The new Maryland Trust Act (hereinafter “MARYLAND TRUST ACT”) took effect on January 1, 2015 and is applicable to existing and new trusts. Therefore, it is retroactive to all trusts, regardless of whether the documents were executed prior to this date. Maryland now joins a large number of other jurisdictions, including Virginia and the District of Columbia, in enacting its statutory authority to the Uniform Trust Code (“UTC”). The MARYLAND TRUST ACT is intended to provide a codified source for all trusts, instead of being scattered amongst various statutes, rules and case law.
The MARYLAND TRUST ACT does not provide sweeping changes to existing law, but there are certain aspects which are relevant to consider for estate planning and administration. Also, it is noteworthy that although the MARYLAND TRUST ACT has been adopted through statute, the terms of your trust may still prevail over the MARYLAND TRUST ACT, except for certain mandatory provisions. This is important as each person has different goals in estate planning, and we can discuss the options to accomplish your goals. Thus, the terms of your trust will typically prevail where there are differences between your document and the default provisions of the MARYLAND TRUST ACT.
One significant provision of the MARYLAND TRUST ACT is the duty of the trustee to inform and report to beneficiaries. As adopted from the UTC, a trustee who accepts such a position now has a duty and responsibility to all “qualified beneficiaries” as defined in the MARYLAND TRUST ACT. Specifically, within 60 days after accepting trusteeship, a trustee must notify all qualified beneficiaries of the trustee’s acceptance of the trust and the trustee’s contact information. Furthermore, a trustee has an affirmative duty to provide notice to all qualified beneficiaries within 90 days of a trust’s existence, the identity of the settlor(s), the beneficiary’s right to receive a copy of the trust instrument, and the right to receive annual reports regarding the assets and liabilities of the trust. Therefore, this underscores the need for careful selection of a trustee that is able to communicate with beneficiaries and adhere to such reporting requirements.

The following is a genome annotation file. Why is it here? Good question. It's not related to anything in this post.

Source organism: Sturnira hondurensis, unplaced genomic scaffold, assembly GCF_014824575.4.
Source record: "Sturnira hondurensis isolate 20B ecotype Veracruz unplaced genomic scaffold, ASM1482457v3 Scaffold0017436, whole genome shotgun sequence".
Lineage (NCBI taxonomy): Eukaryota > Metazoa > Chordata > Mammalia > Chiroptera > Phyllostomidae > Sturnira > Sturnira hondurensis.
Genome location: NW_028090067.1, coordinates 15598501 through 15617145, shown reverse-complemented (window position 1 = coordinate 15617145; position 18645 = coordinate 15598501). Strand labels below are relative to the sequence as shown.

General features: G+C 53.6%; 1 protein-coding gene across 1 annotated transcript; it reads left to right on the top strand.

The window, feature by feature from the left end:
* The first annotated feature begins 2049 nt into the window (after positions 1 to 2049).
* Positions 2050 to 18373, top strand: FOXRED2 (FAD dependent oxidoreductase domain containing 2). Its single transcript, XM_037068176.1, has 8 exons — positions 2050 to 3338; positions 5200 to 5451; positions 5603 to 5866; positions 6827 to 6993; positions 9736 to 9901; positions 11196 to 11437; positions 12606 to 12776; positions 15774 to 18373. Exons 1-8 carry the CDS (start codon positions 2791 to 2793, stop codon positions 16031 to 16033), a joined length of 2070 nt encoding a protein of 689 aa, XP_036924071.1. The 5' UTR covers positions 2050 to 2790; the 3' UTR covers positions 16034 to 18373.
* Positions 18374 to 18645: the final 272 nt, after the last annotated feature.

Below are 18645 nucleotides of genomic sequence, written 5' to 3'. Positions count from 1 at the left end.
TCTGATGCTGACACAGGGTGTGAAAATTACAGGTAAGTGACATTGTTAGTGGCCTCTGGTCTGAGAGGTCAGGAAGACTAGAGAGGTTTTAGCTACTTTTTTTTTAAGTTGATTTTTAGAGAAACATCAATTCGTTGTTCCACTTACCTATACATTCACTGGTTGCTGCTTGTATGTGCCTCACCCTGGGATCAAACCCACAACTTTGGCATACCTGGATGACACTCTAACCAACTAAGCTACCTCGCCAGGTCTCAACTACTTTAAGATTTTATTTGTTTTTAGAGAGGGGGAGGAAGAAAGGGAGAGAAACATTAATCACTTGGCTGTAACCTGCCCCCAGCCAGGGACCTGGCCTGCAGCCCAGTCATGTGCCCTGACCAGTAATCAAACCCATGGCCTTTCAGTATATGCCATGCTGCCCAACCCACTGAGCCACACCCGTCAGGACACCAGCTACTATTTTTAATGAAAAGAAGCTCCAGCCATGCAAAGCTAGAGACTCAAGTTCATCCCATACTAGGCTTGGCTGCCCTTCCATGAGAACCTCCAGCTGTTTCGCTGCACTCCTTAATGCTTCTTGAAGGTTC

Another important provision of the MARYLAND TRUST ACT allows the trustee to furnish a certification of trust to a person other than a beneficiary, instead of a copy of the entire document. The certification is a short form that states specific information, including basic aspects of the trust creation and the identities of the settlors and trustees. The certificate of trust is a valuable document that your attorney should draft, which may be prepared when you execute your trust, or upon the death of a trustee to assist with estate administration. In addition, this certification may help keep your trust a private document such that third parties do not learn who will, or will not, receive trust assets.
Other highlights of the MARYLAND TRUST ACT include the following: virtual representation where certain individuals are able to bind or represent other persons under a trust, such a parent for a minor child; modification or termination of a trust by a Maryland court under certain circumstances, and potentially with beneficiary and trustee consents; the duty to act “reasonably under the circumstances” versus the UTC standard of “in good faith”; and the presumption that trusts are revocable, unless expressly stated otherwise.
We can discuss the legal requirements imposed by the MARYLAND TRUST ACT and ensure that your estate planning and administration goals work with the changes in the law.
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